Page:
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Friday, 12 July 2013

10 years to take a picture of the universe

This is a compiled image of 10 years worth of NASA Hubble Space Telescope photographs. NASA call this the eXtreme Deep Field (XDF) which is a section of sky at the center of the original Hubble Ultra Deep Field (previous holder of the title 'deepest image of the universe') and contains 5,500 galaxies even within its smaller field of view. The faintest galaxies you can see on the picture are one ten-billionth the brightness of what the human eye can see. You can go into more detail and watch a video on the NASA website.

(Credit: NASA; ESA; G. Illingworth, D. Magee, and P. Oesch, University of California, Santa Cruz; R. Bouwens, Leiden University; and the HUDF09 Team)

Monday, 1 July 2013

Lava over ice. Completely mesmerising.

You wouldn't think this video was 8 minutes long after sitting through it with your jaw slightly ajar and your eyes fixed at your screen in wonder. I love lava. It is an incredible thing that rocks can even get so hot that they can be poured but I had never considered how interesting and entertaining it would be to watch when in contact with something at the other end of the kelvin scale.

Watch in awe as the bubbles grow into glass domes and burst before settling into black rivers and boulders of semi-molten rock.

Friday, 31 May 2013

Life-size chocolate skulls

Whilst browsing on Firebox I noticed these chocolate Skulls and they reminded me of my previous post on Chocolate skulls with walnut brains. I thought that these too were small treats but what is in fact on offer is 2.5kg of life-size chocolate cranium molded on an actual human skull offering exceptional likeness to life. The team say "Each skull is cast by hand in intricate detail, displaying the ravages of age as well as various timeworn scars and bumps". One of these will set you back a hefty £350 but the look on people's faces as you nibble away at it would be priceless.

Monday, 18 March 2013

Nike's x-ray tights

Nike released these pretty cool x-ray leggings at the end of last year and I keep meaning to post about them. So here they are - Nike thinking outside the box.


The say in some admittedly effusive 'brand' speak:

 "The new Nike Women’s Exclusive Print tight is a performance based pant for the athlete unafraid to make a statement. On the outside, she might be the girl next door, but on the inside, her body has survived grueling workouts, often pushing through pain, broken bones, pulled muscles and harsh tears."

Still, despite over-egging the campaign behind the tights, they look pretty awesome.

Friday, 15 March 2013

The most beautiful sight in space is urine

From down here on our humble planet, the best sight for me is the Milky Way on a clear night in a remote location. Or a meteor shower. Or a Solar Eclipse. Or Uranus, Venus and Mars all visible with the naked eye on the same night. But for Russel Schweickart of Appolo 9...

"The most beautiful sight in orbit…is a urine dump at sunset"*

Um. Awkard. So, could you explain yourself please Russel?

Russel wasn't available for comment but I can regurgitate what others have said for you. Space shuttles don't have much space on board for the little extras, like bodily waste, so they regularly have to release them to lighten their load. When urine is released from the exit nozzle it freezes immediately and 'instantly flashes into 10 million little ice crystals which go out almost in a hemisphere…a spray of sparklers, almost' (say Scientific American anyway). And it gets better, once those little droplets are crystals, the sun then hits them and transforms them into water vapour to create a kind of mesmerizing cloud of human bodily fluids.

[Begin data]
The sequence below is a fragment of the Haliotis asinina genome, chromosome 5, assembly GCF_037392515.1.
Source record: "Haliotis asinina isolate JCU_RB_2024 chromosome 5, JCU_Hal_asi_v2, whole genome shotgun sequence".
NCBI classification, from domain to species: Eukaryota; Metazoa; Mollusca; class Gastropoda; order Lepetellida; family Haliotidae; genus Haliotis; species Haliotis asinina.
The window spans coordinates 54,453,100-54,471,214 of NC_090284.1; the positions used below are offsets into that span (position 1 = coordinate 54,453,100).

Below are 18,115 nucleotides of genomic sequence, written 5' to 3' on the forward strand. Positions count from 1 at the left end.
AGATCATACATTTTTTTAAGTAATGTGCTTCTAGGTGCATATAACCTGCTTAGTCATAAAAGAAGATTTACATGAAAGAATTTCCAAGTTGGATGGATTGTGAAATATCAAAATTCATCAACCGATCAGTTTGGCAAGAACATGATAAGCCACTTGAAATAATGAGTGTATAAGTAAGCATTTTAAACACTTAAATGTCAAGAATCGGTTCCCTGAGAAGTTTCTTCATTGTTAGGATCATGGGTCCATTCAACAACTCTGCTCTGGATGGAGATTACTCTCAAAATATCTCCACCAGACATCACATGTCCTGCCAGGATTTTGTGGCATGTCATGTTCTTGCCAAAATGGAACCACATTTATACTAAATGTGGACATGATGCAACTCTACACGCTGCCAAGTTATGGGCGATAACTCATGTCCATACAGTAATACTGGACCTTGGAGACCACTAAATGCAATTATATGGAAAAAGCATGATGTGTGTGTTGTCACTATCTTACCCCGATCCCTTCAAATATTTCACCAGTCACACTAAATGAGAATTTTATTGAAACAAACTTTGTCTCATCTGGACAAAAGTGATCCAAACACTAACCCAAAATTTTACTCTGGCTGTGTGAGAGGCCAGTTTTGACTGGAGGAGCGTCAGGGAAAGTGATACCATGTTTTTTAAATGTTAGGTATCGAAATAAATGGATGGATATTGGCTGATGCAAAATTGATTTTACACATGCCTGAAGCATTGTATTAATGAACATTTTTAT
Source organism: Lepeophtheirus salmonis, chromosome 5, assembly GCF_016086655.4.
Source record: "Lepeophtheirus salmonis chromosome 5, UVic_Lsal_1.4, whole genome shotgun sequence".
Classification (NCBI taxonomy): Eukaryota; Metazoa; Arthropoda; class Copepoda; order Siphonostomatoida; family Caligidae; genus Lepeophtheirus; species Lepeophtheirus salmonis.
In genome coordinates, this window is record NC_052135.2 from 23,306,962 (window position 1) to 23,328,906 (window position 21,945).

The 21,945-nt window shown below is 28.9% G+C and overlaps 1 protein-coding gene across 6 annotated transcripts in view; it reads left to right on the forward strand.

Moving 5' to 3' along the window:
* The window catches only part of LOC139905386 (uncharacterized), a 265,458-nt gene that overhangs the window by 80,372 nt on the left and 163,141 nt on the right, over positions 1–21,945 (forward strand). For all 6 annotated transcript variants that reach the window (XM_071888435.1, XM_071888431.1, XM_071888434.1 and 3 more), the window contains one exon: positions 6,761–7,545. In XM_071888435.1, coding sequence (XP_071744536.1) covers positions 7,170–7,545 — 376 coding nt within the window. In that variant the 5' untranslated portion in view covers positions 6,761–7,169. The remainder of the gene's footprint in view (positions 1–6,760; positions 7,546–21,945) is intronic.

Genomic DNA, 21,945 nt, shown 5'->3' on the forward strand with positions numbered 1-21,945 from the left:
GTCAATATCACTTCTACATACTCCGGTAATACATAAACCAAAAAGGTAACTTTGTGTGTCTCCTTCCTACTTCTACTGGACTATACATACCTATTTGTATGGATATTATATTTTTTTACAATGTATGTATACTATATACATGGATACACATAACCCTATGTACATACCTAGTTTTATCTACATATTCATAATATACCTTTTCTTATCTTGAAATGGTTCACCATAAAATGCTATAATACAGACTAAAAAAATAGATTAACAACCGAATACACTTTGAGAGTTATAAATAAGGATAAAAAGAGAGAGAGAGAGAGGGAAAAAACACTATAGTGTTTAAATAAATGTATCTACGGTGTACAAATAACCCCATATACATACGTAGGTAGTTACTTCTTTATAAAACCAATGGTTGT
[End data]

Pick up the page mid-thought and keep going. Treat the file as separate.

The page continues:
The urine dump that Russel was talking about was a particularly big one (about 68 kilos of urine and water) because the shuttle couldn't unload during it's 10-day stay at the international Space Station. Nice.

*Source: Time

Thursday, 14 March 2013

Magic Zig-zagging water

A colleague sent me this link to an experiment on Alex Hardy's Blog where a 24Hz Sine Wave is put through a flow of running water adn it appears to run in a zig zig motion. I don't know if this beats non-newtonian fluid on a speaker* but it's pretty darn close.


The camera frame rate is adjusted to match the vibration of the wave (so, 24 FPS {frames per second})to get this effect. This is an optical illusion resulting from viewing the stream of water at the same FPS as the HZ of the sound. In person, it wouldn't look like this. It's a bit like the way the rims on a car appear to spin in reverse at certain speeds. At 23Hz the stream of water would look like it is moving backwards and 25Hz like it is moving forward in slow motion.

 *I just searched back for a blog post to link to on non-newtonian fluid on speakers and was amazed to find that I haven't posted about it yet. Error. Post coming soon!

Saturday, 17 November 2012

Tiny, tiny baby mouse. How cute.

When I say baby, what I really mean is embryo. This 18.5-day-old double transgenic mouse embryo (transgenic simply meaning that it contains genes from another species) was taken by Gloria Kwon and it won 1st place in the annual Nikon Small World photomicrography competition back in 2007.

photo by Gloria Kwon, copyright of Nikon Small World

The image was taken at 17x magnification. The green that you see is the in-tact yolk sac with green fluorescence  The rest of the embryo, including the placenta, have red fluorescence.

The image was taken using widefield microscopy with various lighting conditions under brightfield as well as green and red fluorescent filters in darkfield which enable her to show up details of the embryo that would be difficult to see or document otherwise.